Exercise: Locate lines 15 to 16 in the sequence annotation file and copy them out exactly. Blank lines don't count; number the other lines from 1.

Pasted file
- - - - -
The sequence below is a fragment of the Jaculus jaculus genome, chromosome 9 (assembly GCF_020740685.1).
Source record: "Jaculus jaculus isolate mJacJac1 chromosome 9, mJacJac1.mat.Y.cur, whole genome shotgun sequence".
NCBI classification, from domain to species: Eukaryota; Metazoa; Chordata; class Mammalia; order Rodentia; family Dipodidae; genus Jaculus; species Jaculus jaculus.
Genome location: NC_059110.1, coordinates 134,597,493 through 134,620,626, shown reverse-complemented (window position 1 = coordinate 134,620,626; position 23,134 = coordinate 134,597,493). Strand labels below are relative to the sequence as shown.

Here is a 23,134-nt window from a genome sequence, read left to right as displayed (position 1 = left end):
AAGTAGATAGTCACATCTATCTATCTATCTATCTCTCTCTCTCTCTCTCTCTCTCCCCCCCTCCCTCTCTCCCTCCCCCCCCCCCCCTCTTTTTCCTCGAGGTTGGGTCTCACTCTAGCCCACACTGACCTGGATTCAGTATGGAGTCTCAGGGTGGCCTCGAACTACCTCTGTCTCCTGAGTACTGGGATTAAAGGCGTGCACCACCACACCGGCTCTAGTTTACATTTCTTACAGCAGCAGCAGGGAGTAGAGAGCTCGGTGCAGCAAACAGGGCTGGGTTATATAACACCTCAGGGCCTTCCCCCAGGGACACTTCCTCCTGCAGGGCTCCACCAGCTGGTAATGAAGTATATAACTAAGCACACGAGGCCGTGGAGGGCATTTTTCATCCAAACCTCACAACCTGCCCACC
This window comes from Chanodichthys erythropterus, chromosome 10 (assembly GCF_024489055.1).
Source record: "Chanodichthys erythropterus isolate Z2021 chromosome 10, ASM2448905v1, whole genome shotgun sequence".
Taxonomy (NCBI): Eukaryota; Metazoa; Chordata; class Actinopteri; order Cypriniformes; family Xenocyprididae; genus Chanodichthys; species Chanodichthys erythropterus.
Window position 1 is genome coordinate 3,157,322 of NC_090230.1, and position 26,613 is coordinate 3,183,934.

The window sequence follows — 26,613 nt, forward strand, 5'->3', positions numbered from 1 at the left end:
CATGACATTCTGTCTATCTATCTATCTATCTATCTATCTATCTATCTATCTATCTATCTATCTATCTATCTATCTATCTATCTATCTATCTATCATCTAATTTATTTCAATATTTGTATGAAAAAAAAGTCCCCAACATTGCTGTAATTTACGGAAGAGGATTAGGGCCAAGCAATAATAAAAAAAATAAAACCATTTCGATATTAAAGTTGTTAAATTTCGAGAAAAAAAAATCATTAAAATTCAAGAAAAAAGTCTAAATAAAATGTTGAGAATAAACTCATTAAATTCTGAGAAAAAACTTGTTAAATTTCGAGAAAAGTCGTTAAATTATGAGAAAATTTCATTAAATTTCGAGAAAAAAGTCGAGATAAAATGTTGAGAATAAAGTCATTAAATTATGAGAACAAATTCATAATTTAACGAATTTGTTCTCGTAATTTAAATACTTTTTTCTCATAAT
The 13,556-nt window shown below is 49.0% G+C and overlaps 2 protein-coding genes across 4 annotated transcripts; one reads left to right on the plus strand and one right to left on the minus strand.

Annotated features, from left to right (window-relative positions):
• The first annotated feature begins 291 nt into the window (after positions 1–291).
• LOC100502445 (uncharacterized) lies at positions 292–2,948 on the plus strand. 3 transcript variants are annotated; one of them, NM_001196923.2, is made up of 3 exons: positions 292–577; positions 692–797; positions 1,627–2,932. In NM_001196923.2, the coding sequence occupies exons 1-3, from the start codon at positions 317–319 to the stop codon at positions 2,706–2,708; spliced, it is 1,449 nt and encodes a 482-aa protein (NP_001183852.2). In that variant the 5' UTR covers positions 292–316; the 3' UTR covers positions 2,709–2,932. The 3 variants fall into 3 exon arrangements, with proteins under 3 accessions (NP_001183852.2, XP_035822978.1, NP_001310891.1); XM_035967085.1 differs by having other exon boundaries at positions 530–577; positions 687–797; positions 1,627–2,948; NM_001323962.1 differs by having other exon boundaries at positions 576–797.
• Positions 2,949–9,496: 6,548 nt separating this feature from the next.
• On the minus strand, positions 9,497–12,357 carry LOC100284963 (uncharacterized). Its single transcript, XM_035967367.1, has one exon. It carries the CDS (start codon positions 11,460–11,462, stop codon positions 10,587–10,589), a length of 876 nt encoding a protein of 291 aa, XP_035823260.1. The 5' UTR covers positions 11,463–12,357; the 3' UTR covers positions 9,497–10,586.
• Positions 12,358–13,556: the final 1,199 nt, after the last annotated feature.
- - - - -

• The first annotated feature begins 291 nt into the window (after positions 1–291).
• LOC100502445 (uncharacterized) lies at positions 292–2,948 on the plus strand. 3 transcript variants are annotated; one of them, NM_001196923.2, is made up of 3 exons: positions 292–577; positions 692–797; positions 1,627–2,932. In NM_001196923.2, the coding sequence occupies exons 1-3, from the start codon at positions 317–319 to the stop codon at positions 2,706–2,708; spliced, it is 1,449 nt and encodes a 482-aa protein (NP_001183852.2). In that variant the 5' UTR covers positions 292–316; the 3' UTR covers positions 2,709–2,932. The 3 variants fall into 3 exon arrangements, with proteins under 3 accessions (NP_001183852.2, XP_035822978.1, NP_001310891.1); XM_035967085.1 differs by having other exon boundaries at positions 530–577; positions 687–797; positions 1,627–2,948; NM_001323962.1 differs by having other exon boundaries at positions 576–797.